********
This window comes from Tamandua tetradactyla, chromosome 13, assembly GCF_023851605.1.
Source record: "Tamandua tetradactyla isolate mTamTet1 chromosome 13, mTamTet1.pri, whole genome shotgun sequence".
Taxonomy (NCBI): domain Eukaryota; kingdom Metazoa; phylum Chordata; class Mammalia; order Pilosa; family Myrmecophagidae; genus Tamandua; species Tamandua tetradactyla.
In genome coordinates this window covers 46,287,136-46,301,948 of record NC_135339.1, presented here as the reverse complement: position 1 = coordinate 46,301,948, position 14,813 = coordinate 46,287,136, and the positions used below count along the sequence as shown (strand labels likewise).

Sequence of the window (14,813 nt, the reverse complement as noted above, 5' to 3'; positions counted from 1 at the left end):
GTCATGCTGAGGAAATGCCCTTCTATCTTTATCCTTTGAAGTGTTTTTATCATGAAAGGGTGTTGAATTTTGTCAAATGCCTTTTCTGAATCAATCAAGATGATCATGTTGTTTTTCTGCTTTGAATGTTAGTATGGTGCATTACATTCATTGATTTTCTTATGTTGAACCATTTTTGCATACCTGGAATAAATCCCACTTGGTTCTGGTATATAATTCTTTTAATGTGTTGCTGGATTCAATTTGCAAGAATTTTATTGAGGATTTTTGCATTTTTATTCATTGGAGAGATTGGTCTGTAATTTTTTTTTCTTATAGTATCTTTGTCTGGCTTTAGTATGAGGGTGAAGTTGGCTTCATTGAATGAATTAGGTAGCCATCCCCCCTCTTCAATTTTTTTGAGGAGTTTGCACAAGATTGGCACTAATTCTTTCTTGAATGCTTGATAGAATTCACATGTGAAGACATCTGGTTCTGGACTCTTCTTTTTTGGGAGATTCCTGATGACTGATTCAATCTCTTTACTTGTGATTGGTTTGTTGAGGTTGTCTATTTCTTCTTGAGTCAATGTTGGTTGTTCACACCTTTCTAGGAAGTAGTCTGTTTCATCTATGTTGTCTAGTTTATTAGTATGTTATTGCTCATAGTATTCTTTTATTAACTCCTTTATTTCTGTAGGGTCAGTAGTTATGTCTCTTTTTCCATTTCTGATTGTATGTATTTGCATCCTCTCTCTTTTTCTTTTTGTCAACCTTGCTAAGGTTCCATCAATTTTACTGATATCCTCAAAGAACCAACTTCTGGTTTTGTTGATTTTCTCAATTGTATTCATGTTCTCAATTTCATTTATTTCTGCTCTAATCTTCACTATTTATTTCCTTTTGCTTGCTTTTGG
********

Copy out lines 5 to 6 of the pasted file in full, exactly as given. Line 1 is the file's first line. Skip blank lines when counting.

Sequence of the window (14,813 nt, the reverse complement as noted above, 5' to 3'; positions counted from 1 at the left end):
GTCATGCTGAGGAAATGCCCTTCTATCTTTATCCTTTGAAGTGTTTTTATCATGAAAGGGTGTTGAATTTTGTCAAATGCCTTTTCTGAATCAATCAAGATGATCATGTTGTTTTTCTGCTTTGAATGTTAGTATGGTGCATTACATTCATTGATTTTCTTATGTTGAACCATTTTTGCATACCTGGAATAAATCCCACTTGGTTCTGGTATATAATTCTTTTAATGTGTTGCTGGATTCAATTTGCAAGAATTTTATTGAGGATTTTTGCATTTTTATTCATTGGAGAGATTGGTCTGTAATTTTTTTTTCTTATAGTATCTTTGTCTGGCTTTAGTATGAGGGTGAAGTTGGCTTCATTGAATGAATTAGGTAGCCATCCCCCCTCTTCAATTTTTTTGAGGAGTTTGCACAAGATTGGCACTAATTCTTTCTTGAATGCTTGATAGAATTCACATGTGAAGACATCTGGTTCTGGACTCTTCTTTTTTGGGAGATTCCTGATGACTGATTCAATCTCTTTACTTGTGATTGGTTTGTTGAGGTTGTCTATTTCTTCTTGAGTCAATGTTGGTTGTTCACACCTTTCTAGGAAGTAGTCTGTTTCATCTATGTTGTCTAGTTTATTAGTATGTTATTGCTCATAGTATTCTTTTATTAACTCCTTTATTTCTGTAGGGTCAGTAGTTATGTCTCTTTTTCCATTTCTGATTGTATGTATTTGCATCCTCTCTCTTTTTCTTTTTGTCAACCTTGCTAAGGTTCCATCAATTTTACTGATATCCTCAAAGAACCAACTTCTGGTTTTGTTGATTTTCTCAATTGTATTCATGTTCTCAATTTCATTTATTTCTGCTCTAATCTTCACTATTTATTTCCTTTTGCTTGCTTTTGG